SALT LAKE CITY — In the mid-1800s, newly converted families from across the United States and Europe gathered in the growing Mormon town of Nauvoo, Ill., to help their prophet, Joseph Smith, build a New Jerusalem. Soon driven out by anti-Mormon neighbors who killed Smith and his brother Hyrum, they trekked westward by foot and on horseback, chased by Indians, cholera and even U.S. troops before settling together safely in Utah.
Now, more than 150 years later, descendants of those first families of Mormonism are joining together in a new effort: delivering the White House to Mitt Romney, whose great-great-grandfather Miles Romney settled alongside many of their ancestors in Nauvoo in 1841 and joined their torturous migration.
These families — Marriotts, Rollinses and Gardners, to name a few — have formed a critical financial bulwark and network of support for Romney at every important point in his political career. Starting with his 1994 Senate race, moving into the 2002 Salt Lake City Olympics effort that became his political springboard and continuing through his first foray into presidential politics, they have been there to open doors, provide seed money and rally support.
Romney’s candidacy has produced great pride among many Mormons, known officially as members of the Church of Jesus Christ of Latter-day Saints. But for this core group of the religion’s most prominent families, the ties to Romney go deeper. They share with him not only a faith, but also a dramatic history in which they have scaled the ladder of American society, starting as vilified outsiders and, after helping to settle the American West, rising to the heights of wealth and success within four generations.
Millions in donations
To take one concrete measure of their support, records show that roughly two dozen Mormon families provided nearly $8 million of the financing for the super PAC working to elect Romney, Restore Our Future, putting them in league with its Wall Street, real estate and energy donors. Prominent Mormons including the JetBlue founder David Neeleman and the Credit Suisse banking division’s chief executive Eric Varvel are on his finance team.
Many of Romney’s major Mormon backers are tied to businesses with robust agendas in Washington — lobbying on tax, aviation and tourism policy, according to federal filings — and have something to gain by having a friend in the White House.
But several of these donors say that their giving has nothing to do with their business interests. And while that is a common refrain among major financial supporters of both parties, in this case the candidacy they are backing represents something bigger.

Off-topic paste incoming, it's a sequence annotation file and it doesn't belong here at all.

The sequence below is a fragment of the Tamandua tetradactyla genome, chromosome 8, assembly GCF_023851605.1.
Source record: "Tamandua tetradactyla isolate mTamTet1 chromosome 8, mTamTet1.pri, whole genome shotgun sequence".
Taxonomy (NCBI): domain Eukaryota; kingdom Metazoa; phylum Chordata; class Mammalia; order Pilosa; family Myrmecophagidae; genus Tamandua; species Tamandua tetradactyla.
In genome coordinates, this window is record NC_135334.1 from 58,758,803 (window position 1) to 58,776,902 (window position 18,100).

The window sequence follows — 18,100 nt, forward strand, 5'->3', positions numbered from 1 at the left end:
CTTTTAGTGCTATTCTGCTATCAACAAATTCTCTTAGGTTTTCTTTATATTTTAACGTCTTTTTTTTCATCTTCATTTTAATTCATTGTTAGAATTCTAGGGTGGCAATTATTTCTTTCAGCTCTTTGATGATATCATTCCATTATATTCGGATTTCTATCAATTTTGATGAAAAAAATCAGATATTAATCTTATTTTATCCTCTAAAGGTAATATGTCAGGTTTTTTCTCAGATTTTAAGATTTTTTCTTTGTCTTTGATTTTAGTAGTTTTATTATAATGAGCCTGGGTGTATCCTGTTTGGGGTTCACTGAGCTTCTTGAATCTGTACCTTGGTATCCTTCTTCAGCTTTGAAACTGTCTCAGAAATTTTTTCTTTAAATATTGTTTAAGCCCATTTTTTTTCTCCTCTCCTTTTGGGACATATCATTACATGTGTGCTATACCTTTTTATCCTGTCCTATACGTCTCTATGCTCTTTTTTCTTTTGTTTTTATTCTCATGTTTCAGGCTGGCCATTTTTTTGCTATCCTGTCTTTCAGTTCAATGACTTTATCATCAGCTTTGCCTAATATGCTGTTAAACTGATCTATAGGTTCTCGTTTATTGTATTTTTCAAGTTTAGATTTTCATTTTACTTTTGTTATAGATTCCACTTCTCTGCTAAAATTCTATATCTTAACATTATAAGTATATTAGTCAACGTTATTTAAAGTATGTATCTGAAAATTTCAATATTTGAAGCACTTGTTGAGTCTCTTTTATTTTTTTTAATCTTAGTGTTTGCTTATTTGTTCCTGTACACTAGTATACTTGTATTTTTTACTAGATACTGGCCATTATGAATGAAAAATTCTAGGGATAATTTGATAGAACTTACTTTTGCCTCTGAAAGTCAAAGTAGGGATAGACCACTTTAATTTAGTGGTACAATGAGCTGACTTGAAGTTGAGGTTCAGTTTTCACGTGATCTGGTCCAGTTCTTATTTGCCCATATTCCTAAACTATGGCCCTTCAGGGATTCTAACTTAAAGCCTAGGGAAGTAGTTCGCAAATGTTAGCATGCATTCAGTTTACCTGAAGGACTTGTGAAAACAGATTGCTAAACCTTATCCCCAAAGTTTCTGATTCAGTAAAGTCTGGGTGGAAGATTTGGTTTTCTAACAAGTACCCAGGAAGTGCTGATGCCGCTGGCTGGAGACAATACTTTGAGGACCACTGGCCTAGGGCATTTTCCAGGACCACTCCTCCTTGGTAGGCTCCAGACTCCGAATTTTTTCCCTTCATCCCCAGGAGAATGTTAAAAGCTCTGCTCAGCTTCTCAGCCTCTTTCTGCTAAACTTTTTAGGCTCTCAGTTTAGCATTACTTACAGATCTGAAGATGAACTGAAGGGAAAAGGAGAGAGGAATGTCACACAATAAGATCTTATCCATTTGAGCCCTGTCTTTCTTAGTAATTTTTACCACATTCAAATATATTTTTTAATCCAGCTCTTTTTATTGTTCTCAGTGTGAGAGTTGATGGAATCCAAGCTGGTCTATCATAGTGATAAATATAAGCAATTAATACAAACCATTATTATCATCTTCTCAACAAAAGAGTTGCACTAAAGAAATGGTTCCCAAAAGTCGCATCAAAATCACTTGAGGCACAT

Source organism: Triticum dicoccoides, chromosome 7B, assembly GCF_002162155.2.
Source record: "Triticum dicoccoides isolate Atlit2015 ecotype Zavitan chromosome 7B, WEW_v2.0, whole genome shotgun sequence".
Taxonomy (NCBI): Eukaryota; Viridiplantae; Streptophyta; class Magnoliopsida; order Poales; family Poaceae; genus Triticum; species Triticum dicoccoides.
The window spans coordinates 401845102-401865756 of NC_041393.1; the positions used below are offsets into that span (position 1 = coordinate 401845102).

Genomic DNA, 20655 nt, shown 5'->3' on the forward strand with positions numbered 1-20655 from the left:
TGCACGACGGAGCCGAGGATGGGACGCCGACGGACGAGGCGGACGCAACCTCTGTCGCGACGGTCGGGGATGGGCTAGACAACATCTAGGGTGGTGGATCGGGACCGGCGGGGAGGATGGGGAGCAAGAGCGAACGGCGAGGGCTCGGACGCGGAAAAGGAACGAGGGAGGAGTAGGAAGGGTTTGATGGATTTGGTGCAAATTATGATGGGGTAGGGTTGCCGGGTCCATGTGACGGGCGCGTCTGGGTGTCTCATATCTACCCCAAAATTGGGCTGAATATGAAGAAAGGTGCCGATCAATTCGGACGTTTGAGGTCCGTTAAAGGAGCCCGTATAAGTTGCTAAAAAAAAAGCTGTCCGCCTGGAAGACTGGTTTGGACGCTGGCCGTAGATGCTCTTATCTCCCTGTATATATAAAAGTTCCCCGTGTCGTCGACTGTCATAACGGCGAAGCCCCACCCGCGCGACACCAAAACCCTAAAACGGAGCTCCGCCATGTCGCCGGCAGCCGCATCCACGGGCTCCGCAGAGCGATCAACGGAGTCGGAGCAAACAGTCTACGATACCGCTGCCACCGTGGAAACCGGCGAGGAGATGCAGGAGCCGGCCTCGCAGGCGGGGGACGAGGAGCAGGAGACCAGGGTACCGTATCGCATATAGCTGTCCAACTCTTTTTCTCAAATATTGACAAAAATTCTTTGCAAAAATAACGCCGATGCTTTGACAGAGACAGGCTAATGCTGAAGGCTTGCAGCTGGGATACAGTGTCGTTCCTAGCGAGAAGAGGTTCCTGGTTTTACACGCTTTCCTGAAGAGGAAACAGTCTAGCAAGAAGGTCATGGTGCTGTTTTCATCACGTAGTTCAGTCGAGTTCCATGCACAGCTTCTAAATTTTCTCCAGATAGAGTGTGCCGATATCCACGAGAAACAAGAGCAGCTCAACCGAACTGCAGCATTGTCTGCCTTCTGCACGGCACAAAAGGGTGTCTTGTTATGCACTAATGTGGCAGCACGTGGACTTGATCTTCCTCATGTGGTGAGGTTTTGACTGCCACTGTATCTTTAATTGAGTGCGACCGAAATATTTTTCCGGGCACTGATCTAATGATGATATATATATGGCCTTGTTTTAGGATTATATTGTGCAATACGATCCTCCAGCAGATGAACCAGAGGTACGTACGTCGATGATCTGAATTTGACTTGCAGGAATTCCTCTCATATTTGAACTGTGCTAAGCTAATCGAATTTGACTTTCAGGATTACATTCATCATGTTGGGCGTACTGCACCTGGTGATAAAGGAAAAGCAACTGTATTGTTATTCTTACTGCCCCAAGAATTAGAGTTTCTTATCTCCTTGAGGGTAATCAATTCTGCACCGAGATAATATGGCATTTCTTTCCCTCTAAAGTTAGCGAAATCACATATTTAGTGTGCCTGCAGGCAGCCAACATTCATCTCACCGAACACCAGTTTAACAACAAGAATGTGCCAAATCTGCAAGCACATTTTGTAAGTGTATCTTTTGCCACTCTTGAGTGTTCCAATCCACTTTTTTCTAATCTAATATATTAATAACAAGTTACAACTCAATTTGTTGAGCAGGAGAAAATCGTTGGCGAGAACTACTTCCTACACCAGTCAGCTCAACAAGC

“I think for Mormons, particularly for prominent ones who already feel widely accepted and admired individually, this feels like a chance to also see their church, which they love, accepted and admired institutionally," said Richard Eyre, a Mormon and a best-selling author who lives in Utah and is close to the Romney family.
It is no small thing to Mormons that not one but two of their number were considered appealing contenders for the presidency this year: Romney and former Utah Gov. Jon Huntsman. But Huntsman, less involved in the church, was unable to tap into the Mormon network as Romney has.
And Romney’s base of support is broadening steadily. As his national finance director Spencer Zwick, who is Mormon, said, “We are now beginning our Catholics coalition for Romney; we have a Jewish fundraising director — the only way that a campaign turns into a cause is if you have outreach to many different groups."
In interviews, several of Romney’s supporters expressed their concerns that attention to the financial support he has received from other early families of the religion would raise old prejudices and accusations of clannishness that followed their forebears. For many, their support is born of their personal admiration for Romney, as well as of their shared values and experiences with him, whether in business, at Brigham Young University or as high-level lay officials of the church.
“Obviously, there’s a Mormon tie there," said Kevin Rollins, a former Bain & Company management consultant and one-time CEO of Dell computers, who has donated $375,000 to Restore Our Future. “But it’s much more in his competency as a manager and an administrator." You don’t keep winning positions of leadership if you mess them up, he said.
Bill Marriott, who donated $1 million to Restore Our Future, said he did so out of friendship. Romney is named after Marriott’s father, John Willard Marriott, who was good friends with Romney’s father, George Romney. (Mitt Romney’s first name is Willard.)
The elder Romney and elder Marriott shared a connection to Utah, where their families settled after journeys across the American frontier with Brigham Young, the Mormon prophet likened by adherents to Moses. “We want the world to know about our religion," said Marriott, who recently stepped down as his company’s CEO. “We really feel like we’re coming out of obscurity."